Sir Richard Southwell
(? - c. 1564) was one of the most calculating and treacherous members of Henry VIII's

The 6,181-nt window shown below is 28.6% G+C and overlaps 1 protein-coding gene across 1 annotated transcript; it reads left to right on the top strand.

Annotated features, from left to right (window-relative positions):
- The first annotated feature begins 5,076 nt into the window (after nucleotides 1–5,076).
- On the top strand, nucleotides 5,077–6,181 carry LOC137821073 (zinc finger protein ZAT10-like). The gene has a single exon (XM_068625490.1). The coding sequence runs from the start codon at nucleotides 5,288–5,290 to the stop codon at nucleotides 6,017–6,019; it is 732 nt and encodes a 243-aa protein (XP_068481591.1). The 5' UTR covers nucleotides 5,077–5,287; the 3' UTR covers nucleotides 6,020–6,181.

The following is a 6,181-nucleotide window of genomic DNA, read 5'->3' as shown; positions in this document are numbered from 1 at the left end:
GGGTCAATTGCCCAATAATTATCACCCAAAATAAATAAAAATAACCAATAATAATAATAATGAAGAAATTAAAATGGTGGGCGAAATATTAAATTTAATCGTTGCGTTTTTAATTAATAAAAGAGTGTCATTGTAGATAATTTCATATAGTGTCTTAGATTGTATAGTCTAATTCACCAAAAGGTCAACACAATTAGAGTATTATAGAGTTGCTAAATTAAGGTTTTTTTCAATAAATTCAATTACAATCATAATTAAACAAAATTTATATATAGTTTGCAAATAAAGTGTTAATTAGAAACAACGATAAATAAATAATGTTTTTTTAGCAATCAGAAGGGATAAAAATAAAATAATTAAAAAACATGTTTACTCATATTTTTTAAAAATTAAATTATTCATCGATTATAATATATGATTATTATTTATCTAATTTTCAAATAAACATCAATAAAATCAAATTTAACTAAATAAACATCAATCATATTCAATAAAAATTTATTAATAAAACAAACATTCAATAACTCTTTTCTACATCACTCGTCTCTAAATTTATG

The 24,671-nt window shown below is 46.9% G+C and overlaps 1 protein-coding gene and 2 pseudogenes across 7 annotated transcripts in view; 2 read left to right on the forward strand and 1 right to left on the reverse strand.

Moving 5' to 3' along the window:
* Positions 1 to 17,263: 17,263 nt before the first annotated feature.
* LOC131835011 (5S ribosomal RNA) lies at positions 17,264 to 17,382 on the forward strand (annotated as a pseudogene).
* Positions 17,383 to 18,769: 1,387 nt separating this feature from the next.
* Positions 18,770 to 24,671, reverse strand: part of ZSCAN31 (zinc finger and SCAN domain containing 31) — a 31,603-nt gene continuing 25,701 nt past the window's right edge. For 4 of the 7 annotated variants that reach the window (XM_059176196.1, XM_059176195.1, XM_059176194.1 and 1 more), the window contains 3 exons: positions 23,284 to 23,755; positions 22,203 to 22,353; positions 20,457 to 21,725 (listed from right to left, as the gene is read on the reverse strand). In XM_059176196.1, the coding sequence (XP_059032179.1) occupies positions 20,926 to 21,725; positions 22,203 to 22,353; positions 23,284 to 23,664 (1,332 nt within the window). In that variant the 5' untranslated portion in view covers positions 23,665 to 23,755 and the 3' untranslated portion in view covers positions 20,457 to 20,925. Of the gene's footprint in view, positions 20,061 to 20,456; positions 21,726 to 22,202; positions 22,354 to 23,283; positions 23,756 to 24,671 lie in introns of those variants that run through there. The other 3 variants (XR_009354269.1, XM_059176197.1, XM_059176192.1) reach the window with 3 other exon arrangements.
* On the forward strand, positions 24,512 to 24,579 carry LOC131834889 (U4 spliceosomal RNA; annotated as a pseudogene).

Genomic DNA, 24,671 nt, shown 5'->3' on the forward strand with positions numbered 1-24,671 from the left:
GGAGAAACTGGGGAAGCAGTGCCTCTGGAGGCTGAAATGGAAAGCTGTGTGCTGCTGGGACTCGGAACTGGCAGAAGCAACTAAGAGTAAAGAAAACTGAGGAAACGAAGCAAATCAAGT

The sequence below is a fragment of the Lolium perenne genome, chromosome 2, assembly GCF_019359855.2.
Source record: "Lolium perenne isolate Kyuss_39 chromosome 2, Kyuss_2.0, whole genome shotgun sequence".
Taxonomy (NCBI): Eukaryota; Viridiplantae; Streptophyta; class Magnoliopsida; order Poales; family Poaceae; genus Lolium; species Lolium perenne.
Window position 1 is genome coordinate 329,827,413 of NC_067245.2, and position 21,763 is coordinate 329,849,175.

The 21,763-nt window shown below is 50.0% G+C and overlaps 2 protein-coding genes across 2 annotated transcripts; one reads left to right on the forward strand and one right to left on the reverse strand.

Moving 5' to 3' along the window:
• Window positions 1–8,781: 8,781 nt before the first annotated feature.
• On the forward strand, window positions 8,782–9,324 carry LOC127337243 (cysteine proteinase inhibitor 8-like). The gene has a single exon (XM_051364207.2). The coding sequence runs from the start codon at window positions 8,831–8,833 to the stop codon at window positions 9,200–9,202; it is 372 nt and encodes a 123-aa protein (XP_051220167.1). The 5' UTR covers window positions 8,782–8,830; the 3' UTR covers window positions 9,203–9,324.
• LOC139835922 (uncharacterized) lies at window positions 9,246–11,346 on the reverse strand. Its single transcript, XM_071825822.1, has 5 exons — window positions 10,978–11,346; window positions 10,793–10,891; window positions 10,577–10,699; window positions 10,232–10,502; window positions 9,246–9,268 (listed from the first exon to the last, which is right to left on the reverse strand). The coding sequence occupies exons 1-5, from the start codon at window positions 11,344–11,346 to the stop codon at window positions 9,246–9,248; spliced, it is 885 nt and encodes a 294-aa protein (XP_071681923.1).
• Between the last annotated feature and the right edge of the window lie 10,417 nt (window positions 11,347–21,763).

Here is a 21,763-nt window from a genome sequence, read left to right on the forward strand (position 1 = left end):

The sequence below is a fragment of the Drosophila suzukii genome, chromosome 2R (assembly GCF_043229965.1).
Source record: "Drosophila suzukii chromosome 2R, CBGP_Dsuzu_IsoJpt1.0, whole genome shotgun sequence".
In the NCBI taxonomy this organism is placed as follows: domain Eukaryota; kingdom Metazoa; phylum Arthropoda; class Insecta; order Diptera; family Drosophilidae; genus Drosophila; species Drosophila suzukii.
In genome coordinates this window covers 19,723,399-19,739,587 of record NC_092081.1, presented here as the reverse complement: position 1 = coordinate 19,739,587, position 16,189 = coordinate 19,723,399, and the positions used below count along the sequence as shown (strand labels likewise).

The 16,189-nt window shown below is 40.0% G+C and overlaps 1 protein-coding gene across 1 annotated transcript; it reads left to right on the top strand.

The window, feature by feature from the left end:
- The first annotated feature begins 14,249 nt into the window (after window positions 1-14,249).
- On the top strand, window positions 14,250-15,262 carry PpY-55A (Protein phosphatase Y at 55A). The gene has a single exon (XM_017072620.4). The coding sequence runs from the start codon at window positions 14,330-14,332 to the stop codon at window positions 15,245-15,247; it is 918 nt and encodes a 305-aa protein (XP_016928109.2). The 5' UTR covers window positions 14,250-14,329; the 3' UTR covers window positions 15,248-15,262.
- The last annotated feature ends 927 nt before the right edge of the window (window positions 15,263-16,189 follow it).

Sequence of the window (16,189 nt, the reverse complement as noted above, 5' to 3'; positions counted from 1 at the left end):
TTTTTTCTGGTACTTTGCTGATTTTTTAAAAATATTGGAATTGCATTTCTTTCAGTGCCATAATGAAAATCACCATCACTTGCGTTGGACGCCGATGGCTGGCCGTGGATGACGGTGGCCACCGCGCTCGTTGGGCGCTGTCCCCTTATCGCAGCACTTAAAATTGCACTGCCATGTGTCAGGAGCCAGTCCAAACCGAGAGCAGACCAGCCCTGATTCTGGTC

court. He became a creature of Thomas Cromwell and was instrumental in aiding Richard Rich in his attempts to force the imprisoned Sir Thomas More to incriminate himself in 1532. Southwell also made accusations against a childhood friend, the Earl of Surrey, that led to the latter’s execution. Cromwell employed him as a general factotum during the dissolution of the monasteries between 1536 and 1539. He was knighted (after Cromwell’s downfall) in 1542. Southwell later renounced Protestantism, and thus found favor under Mary I (1553-8), but as a result he was shunned in Elizabeth’s reign. See: Hans Holbein. Portrait of Sir Richard Southwell. Portrait of Sir Richard Southwell.